Icon - Arrow LeftAn icon we use to indicate a rightwards action. Icon - Arrow RightAn icon we use to indicate a leftwards action. Icon - External LinkAn icon we use to indicate a button link is external. Icon - MessageThe icon we use to represent an email action. Icon - Down ChevronUsed to indicate a dropdown. Icon - CloseUsed to indicate a close action. Icon - Dropdown ArrowUsed to indicate a dropdown. Icon - Location PinUsed to showcase a location on a map. Icon - Zoom OutUsed to indicate a zoom out action on a map. Icon - Zoom InUsed to indicate a zoom in action on a map. Icon - SearchUsed to indicate a search action. Icon - EmailUsed to indicate an emai action. Icon - FacebookFacebooks brand mark for use in social sharing icons. flipboard Icon - InstagramInstagrams brand mark for use in social sharing icons. Icon - PinterestPinterests brand mark for use in social sharing icons. Icon - TwitterTwitters brand mark for use in social sharing icons. Icon - Check MarkA check mark for checkbox buttons.
You are reading

America’s Greatest Forgotten Garden


America’s Greatest Forgotten Garden

September 13, 2012

In 1899, when Samuel Untermyer was a rich lawyer and a Manhattan mover and shaker, new money didn’t go out to the Hamptons and buy a big spread on the ocean. The fashionable place to go was the suburbs. And that’s where Untermyer went. He bought a baronial mansion, named Greystone, and its surrounding acreage with a splendid view of the Hudson River in the Westchester town of Yonkers.

Photographs by Jeanne Rostaing for Gardenista.

Above: Like a lot of people in his day, Untermyer ultimately lost his fortune in the Great Depression. After his death in 1940, his house was razed, his furniture auctioned off, and most of his 171 acres chopped into parcels and sold. His name would probably have been totally forgotten except for one thing.

Above: Samuel Untermyer was a passionate gardener and his creation, a beaux arts pastiche of a Greco-Persian walled garden, incredibly still exists.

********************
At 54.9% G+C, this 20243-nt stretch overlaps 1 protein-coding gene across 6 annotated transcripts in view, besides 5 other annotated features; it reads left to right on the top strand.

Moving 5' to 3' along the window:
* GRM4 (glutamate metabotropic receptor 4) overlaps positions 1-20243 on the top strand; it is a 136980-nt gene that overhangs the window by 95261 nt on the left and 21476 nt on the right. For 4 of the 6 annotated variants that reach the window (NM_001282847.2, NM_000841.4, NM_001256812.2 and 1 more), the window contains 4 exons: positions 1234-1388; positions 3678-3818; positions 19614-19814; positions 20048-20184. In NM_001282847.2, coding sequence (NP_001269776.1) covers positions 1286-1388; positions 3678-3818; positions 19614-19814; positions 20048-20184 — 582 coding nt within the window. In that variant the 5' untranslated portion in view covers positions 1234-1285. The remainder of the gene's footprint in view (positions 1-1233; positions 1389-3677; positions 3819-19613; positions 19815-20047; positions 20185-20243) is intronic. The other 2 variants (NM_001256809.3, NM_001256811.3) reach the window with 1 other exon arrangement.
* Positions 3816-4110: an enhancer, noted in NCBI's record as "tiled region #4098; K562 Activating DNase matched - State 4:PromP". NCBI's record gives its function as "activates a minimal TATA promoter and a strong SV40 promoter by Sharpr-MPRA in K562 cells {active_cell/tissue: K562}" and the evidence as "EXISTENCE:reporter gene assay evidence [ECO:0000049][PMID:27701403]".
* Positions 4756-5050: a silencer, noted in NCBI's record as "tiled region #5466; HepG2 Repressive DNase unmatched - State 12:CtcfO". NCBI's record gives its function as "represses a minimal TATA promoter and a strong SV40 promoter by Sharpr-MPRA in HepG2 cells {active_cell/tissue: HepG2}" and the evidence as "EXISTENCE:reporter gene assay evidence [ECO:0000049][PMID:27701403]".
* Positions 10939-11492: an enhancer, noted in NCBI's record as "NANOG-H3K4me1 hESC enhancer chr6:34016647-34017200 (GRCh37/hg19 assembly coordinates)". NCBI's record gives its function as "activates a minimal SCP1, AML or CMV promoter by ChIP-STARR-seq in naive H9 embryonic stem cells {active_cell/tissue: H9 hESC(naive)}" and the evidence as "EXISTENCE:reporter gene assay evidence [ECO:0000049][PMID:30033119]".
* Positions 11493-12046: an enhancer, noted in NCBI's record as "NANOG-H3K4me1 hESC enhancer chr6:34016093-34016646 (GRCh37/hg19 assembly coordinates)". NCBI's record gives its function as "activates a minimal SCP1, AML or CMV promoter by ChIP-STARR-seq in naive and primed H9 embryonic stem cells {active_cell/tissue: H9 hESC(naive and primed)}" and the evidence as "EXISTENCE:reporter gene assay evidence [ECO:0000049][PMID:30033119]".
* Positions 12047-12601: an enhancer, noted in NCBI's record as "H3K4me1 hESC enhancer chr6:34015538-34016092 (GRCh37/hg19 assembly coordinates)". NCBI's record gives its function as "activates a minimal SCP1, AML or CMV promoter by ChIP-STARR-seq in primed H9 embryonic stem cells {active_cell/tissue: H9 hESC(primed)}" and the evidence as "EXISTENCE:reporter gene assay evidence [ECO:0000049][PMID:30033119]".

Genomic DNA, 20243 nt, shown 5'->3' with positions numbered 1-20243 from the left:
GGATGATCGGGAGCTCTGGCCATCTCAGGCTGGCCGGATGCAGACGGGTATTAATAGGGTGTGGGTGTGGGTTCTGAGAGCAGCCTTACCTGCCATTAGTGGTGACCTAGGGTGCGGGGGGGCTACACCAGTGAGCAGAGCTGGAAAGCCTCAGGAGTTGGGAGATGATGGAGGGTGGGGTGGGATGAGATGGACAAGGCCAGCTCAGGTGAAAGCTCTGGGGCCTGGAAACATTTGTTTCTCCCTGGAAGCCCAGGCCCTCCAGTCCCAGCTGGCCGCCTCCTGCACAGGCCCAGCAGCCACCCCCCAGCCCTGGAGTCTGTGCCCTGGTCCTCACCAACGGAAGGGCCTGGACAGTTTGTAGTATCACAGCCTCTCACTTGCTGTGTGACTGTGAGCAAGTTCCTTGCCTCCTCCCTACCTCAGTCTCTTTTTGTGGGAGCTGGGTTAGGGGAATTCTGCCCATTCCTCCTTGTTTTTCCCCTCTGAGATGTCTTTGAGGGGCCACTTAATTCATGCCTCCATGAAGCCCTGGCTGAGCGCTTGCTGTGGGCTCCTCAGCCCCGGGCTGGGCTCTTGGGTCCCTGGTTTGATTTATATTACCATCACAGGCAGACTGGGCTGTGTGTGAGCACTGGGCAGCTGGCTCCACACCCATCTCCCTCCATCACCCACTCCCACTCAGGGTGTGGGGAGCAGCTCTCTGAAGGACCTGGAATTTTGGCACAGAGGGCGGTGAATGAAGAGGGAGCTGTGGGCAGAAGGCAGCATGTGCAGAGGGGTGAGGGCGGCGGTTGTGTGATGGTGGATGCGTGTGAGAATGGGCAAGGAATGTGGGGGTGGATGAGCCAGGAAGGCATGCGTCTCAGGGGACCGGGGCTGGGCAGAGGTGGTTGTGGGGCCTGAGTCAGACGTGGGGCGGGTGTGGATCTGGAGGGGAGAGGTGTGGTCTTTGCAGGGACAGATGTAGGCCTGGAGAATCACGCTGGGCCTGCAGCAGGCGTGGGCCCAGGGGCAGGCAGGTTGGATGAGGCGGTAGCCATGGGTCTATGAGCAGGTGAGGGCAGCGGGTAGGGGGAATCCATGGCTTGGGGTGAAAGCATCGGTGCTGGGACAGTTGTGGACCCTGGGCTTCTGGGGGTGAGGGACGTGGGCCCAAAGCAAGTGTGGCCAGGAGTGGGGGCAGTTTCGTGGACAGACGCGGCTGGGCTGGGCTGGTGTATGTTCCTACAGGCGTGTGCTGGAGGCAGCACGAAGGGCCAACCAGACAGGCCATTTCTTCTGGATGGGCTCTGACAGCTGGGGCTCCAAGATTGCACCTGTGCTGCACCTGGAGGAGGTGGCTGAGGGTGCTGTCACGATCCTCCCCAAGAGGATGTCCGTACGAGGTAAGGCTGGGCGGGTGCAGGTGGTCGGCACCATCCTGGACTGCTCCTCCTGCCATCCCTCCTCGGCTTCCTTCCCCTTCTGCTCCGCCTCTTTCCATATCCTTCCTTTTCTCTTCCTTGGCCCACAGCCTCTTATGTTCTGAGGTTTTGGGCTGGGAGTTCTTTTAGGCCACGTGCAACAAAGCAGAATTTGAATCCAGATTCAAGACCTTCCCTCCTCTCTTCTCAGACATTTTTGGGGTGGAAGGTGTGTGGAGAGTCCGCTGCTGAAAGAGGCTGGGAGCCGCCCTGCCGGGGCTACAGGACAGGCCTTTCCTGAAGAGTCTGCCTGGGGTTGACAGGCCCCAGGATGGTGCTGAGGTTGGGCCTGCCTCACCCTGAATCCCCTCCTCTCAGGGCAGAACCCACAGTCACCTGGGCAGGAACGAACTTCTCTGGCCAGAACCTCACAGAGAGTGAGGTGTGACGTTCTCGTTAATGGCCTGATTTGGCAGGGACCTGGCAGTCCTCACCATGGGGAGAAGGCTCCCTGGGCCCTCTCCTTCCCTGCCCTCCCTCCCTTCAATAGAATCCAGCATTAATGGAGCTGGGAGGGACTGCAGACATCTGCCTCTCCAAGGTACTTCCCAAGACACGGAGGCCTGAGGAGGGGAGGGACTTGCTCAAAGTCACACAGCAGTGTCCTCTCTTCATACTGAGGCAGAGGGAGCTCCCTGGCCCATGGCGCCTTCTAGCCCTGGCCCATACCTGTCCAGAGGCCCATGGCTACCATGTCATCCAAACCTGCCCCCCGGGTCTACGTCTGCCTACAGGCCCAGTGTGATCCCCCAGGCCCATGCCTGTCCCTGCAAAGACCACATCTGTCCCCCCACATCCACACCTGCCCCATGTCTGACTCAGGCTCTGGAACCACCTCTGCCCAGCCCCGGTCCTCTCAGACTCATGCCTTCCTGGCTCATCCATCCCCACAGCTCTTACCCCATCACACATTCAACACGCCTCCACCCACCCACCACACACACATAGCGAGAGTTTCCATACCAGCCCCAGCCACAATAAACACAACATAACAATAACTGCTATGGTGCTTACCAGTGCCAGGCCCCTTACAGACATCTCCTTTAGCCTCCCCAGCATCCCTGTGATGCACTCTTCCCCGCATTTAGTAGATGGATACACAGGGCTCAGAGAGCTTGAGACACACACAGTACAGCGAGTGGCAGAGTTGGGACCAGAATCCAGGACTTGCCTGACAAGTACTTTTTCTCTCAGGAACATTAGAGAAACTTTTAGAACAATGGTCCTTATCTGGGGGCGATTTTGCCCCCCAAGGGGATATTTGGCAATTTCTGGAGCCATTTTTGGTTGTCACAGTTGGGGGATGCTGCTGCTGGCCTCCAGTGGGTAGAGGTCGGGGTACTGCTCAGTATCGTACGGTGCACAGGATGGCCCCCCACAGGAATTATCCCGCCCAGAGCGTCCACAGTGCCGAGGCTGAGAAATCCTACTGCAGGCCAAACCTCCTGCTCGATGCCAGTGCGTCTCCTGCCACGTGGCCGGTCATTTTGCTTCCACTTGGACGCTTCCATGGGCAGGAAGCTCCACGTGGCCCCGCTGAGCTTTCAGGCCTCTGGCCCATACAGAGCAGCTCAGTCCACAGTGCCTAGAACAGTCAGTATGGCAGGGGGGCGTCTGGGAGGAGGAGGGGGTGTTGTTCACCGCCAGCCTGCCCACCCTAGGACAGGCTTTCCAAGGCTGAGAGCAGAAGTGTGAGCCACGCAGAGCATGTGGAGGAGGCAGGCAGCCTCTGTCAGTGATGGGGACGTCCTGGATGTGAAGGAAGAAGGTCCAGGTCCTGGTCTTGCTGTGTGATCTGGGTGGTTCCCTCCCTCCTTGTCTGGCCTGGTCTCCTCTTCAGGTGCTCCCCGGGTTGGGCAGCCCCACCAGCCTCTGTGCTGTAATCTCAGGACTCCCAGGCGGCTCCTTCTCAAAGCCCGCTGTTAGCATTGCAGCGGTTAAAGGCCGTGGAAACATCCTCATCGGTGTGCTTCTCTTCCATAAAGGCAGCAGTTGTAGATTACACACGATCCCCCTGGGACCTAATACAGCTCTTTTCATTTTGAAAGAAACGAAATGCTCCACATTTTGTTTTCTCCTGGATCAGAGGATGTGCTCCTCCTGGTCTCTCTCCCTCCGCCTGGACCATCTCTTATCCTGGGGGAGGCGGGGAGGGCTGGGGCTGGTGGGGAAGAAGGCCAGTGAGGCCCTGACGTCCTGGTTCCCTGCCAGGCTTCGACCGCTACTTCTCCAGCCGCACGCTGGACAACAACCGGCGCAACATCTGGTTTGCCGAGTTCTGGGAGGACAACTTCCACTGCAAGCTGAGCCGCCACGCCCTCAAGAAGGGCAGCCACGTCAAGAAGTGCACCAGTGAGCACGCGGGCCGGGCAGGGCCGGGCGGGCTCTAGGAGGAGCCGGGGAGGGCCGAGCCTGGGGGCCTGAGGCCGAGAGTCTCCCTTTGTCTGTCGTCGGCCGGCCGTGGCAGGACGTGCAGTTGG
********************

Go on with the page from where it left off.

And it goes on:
Above: It has survived years of neglect and vandalism and is now being brought back to its original splendor by the recently formed Untermyer Gardens Conservancy, whose website notes: “Before his death in 1940, they were among the most celebrated gardens in America…It was open to the public on a weekly basis during the 1920’s and ’30’s. Thirty thousand people visited it in one day in 1939.”

Above: If you can get up to Yonkers soon, you will be treated to a gorgeous sight: the first plantings done since the Conservancy was created. Repeating patterns of brilliantly colored annuals along the canals are the handiwork of garden designer Marco Polo Stufano, perhaps best known for his work at nearby Wave Hill, and staff horticulturist Timothy Tilghman.

Above: They have filled the old amphitheatre, where Isadora Duncan once danced, with tropicals and surrounded it with cascading plants in containers, all inspired by the garden’s original concept.

Above: While the walled garden is the focal point of the restoration work, a few other interesting fragments from the Untermyer days still survive. A long stairway copied from the Villa D’Este in Italy leads to a lookout with a spectacular view of the Hudson and the New Jersey Palisades.

Above: Nearby is the Temple of Love, a whimsical structure where Samuel Untermyer is said to have enjoyed napping. Presumably he was worn out from supervising the work of his gardening staff, 50 strong in the summer, and keeping tabs on his 60 greenhouses.

Although we are left with only a tiny portion of what Untermyer created at Greystone, there is continuity to his vision. During his lifetime he opened his estate to the public every Tuesday. Surely he would be happy to know that once again it is being lovingly tended and providing a place of relaxation and beauty for all visitors.

Above: For more inspiration, see 165 images of Outdoor Gardens in our Gallery of rooms and spaces.

(Visited 147 times, 1 visits today)
You need to login or register to view and manage your bookmarks.

Have a Question or Comment About This Post?

Join the conversation